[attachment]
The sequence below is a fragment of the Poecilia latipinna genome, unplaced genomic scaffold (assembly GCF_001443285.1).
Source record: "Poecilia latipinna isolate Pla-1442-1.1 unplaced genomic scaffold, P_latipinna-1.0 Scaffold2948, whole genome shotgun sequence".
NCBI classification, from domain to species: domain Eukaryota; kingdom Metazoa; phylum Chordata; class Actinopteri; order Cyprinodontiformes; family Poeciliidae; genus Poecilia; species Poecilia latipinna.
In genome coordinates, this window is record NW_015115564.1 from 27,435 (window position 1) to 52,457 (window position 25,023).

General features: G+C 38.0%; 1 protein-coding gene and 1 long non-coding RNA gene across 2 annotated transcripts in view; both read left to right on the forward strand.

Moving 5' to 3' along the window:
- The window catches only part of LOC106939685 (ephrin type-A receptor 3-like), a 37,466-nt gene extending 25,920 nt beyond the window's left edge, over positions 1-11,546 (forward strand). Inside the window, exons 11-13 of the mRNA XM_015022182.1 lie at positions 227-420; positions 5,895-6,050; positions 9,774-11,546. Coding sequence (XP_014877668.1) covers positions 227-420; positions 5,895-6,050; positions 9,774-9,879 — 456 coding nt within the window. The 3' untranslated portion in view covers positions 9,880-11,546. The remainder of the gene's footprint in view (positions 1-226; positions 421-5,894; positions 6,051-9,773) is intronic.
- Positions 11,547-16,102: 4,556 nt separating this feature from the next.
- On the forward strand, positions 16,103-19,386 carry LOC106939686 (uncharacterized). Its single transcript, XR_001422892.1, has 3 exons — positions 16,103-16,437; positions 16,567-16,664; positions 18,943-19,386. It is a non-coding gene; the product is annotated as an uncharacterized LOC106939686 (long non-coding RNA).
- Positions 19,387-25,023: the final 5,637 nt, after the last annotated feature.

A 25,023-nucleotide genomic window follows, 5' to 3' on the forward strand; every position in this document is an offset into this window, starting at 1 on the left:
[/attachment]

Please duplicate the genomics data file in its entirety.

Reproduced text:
The sequence below is a fragment of the Poecilia latipinna genome, unplaced genomic scaffold (assembly GCF_001443285.1).
Source record: "Poecilia latipinna isolate Pla-1442-1.1 unplaced genomic scaffold, P_latipinna-1.0 Scaffold2948, whole genome shotgun sequence".
NCBI classification, from domain to species: domain Eukaryota; kingdom Metazoa; phylum Chordata; class Actinopteri; order Cyprinodontiformes; family Poeciliidae; genus Poecilia; species Poecilia latipinna.
In genome coordinates, this window is record NW_015115564.1 from 27,435 (window position 1) to 52,457 (window position 25,023).

General features: G+C 38.0%; 1 protein-coding gene and 1 long non-coding RNA gene across 2 annotated transcripts in view; both read left to right on the forward strand.

Moving 5' to 3' along the window:
- The window catches only part of LOC106939685 (ephrin type-A receptor 3-like), a 37,466-nt gene extending 25,920 nt beyond the window's left edge, over positions 1-11,546 (forward strand). Inside the window, exons 11-13 of the mRNA XM_015022182.1 lie at positions 227-420; positions 5,895-6,050; positions 9,774-11,546. Coding sequence (XP_014877668.1) covers positions 227-420; positions 5,895-6,050; positions 9,774-9,879 — 456 coding nt within the window. The 3' untranslated portion in view covers positions 9,880-11,546. The remainder of the gene's footprint in view (positions 1-226; positions 421-5,894; positions 6,051-9,773) is intronic.
- Positions 11,547-16,102: 4,556 nt separating this feature from the next.
- On the forward strand, positions 16,103-19,386 carry LOC106939686 (uncharacterized). Its single transcript, XR_001422892.1, has 3 exons — positions 16,103-16,437; positions 16,567-16,664; positions 18,943-19,386. It is a non-coding gene; the product is annotated as an uncharacterized LOC106939686 (long non-coding RNA).
- Positions 19,387-25,023: the final 5,637 nt, after the last annotated feature.

A 25,023-nucleotide genomic window follows, 5' to 3' on the forward strand; every position in this document is an offset into this window, starting at 1 on the left: